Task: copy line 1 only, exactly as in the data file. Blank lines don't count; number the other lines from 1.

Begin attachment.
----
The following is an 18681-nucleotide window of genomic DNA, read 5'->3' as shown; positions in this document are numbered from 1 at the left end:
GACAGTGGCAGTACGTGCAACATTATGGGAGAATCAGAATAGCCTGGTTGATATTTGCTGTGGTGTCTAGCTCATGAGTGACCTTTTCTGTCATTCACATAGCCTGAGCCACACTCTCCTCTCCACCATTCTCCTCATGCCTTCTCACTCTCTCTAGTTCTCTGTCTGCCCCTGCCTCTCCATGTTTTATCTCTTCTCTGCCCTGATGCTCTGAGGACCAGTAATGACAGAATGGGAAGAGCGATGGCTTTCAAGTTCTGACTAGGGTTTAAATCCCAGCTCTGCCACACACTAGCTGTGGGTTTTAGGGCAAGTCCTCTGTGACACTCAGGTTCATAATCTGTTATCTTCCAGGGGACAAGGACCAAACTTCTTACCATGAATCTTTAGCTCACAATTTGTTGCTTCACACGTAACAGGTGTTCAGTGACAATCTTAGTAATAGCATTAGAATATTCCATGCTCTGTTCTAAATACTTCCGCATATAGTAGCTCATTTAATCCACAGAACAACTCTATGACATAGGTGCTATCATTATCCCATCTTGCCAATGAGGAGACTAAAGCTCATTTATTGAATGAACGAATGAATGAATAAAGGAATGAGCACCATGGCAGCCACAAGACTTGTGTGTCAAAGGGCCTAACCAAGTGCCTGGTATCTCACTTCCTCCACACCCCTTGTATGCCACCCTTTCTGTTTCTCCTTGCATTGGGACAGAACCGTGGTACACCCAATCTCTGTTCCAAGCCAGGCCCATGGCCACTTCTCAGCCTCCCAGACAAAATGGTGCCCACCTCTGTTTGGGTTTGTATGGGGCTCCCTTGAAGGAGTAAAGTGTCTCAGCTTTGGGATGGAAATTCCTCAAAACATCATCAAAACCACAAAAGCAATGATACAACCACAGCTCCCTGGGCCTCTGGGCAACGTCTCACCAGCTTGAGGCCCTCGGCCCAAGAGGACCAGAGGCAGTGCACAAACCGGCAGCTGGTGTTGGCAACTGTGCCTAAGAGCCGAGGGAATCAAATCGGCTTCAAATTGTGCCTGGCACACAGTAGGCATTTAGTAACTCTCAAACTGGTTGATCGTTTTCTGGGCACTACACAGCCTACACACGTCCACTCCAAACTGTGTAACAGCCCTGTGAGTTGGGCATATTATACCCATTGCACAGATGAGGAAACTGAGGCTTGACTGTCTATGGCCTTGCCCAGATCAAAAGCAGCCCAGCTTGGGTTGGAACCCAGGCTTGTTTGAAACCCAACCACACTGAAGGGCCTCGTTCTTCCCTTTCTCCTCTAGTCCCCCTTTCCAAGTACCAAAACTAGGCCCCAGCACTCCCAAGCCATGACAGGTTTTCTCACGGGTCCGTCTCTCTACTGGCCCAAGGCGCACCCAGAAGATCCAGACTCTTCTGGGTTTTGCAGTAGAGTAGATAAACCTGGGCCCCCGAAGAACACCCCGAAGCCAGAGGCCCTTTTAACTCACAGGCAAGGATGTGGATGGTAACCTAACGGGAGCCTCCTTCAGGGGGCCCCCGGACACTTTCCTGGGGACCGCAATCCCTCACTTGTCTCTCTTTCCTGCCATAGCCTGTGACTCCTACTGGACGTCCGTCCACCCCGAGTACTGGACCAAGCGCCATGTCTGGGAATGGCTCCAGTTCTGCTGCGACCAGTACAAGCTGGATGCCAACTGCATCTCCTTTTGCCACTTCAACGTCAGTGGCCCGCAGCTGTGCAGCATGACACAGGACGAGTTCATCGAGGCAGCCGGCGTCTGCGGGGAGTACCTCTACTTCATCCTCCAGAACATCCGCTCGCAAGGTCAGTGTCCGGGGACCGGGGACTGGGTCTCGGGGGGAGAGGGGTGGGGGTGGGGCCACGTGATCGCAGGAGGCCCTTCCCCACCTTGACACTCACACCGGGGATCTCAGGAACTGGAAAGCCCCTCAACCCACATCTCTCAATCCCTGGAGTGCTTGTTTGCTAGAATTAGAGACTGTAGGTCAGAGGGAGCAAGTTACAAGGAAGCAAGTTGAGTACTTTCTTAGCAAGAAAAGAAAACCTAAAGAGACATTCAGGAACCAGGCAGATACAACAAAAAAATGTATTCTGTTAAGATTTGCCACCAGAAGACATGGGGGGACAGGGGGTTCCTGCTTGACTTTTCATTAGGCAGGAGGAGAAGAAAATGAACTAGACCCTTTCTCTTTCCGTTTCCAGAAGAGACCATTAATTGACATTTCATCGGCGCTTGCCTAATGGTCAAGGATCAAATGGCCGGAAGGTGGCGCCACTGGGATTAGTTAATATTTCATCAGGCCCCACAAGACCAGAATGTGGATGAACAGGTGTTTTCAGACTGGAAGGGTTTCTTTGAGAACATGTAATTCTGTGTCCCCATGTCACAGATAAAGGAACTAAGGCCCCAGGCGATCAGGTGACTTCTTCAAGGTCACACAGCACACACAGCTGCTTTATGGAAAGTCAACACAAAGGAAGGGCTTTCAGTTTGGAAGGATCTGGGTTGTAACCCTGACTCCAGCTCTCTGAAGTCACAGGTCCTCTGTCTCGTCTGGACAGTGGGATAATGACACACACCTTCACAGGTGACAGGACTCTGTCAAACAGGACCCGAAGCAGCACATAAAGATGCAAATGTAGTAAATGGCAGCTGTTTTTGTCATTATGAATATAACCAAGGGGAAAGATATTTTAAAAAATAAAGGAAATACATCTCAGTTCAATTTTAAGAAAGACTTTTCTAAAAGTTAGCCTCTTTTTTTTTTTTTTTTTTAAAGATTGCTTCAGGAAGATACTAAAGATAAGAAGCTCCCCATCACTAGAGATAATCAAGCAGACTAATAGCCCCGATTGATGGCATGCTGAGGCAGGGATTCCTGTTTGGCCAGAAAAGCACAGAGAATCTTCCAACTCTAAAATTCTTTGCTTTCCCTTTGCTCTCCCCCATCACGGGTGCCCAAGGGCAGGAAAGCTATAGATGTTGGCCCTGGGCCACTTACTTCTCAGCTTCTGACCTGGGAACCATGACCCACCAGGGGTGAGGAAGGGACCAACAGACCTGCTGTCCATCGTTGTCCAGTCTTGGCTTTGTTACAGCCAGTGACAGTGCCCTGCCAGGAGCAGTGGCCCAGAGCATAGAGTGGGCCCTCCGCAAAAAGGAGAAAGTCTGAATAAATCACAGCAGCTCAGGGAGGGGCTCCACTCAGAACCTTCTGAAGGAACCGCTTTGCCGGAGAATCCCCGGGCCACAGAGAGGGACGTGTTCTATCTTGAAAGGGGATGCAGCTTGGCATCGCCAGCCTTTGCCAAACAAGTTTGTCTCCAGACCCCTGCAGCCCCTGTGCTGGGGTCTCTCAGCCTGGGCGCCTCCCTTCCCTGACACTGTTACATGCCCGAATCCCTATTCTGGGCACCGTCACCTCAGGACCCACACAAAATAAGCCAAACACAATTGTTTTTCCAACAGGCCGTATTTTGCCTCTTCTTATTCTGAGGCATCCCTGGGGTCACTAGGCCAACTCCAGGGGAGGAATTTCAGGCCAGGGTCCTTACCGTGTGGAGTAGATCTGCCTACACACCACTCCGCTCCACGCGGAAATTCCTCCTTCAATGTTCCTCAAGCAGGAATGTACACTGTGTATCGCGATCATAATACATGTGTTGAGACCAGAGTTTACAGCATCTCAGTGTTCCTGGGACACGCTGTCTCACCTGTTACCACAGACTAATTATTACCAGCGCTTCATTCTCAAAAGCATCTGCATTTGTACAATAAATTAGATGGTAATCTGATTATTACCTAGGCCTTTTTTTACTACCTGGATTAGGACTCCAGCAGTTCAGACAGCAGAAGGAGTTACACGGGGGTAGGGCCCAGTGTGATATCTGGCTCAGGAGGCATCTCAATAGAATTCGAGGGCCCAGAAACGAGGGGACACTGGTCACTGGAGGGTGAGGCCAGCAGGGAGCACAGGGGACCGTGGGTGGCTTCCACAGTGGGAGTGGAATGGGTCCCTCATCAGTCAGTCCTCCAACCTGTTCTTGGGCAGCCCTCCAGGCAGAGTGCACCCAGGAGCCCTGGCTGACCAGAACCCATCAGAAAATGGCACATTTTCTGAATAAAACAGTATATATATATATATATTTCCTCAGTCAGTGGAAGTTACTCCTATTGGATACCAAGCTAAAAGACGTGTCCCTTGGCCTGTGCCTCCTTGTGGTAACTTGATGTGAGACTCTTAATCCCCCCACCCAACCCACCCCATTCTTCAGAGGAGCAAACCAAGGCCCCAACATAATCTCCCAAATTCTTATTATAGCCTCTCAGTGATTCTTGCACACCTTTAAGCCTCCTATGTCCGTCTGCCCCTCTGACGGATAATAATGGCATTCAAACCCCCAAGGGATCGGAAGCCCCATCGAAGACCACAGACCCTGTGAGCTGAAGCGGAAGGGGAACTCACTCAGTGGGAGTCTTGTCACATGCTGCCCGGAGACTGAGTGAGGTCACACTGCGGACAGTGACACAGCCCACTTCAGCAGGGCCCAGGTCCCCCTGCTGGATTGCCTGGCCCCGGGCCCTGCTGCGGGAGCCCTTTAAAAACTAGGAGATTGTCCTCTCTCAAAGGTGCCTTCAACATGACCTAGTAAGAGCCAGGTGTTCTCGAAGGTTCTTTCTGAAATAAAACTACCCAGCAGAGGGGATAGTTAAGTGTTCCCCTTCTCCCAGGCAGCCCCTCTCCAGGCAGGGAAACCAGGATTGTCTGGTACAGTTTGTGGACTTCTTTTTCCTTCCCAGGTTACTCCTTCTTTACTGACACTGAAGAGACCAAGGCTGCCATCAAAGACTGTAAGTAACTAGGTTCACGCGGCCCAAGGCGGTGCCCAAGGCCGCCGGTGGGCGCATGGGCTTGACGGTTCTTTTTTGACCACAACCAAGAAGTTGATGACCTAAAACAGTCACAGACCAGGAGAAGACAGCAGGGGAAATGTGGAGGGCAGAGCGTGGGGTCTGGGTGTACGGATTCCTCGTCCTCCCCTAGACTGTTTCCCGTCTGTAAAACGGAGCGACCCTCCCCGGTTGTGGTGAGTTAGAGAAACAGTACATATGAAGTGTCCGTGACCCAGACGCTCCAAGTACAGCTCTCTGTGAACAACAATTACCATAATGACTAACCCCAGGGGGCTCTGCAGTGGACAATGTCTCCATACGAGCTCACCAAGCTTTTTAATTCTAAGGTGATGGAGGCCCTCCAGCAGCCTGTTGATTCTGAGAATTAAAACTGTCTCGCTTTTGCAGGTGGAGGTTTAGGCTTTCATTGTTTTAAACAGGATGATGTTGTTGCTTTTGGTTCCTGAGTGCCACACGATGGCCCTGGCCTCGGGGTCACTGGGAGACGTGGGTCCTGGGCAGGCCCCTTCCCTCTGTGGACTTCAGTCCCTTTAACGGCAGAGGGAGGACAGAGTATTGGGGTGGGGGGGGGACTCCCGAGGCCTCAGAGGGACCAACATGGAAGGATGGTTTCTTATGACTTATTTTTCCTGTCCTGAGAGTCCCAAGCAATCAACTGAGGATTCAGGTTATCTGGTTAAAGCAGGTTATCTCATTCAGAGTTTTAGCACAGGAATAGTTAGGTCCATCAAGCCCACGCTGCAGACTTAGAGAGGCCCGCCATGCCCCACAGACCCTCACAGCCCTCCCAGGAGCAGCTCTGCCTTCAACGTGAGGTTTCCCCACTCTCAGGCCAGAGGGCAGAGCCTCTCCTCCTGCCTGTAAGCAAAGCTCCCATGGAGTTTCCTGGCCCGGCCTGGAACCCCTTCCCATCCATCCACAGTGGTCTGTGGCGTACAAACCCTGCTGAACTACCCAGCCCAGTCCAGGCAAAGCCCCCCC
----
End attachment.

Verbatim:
The following is an 18681-nucleotide window of genomic DNA, read 5'->3' as shown; positions in this document are numbered from 1 at the left end: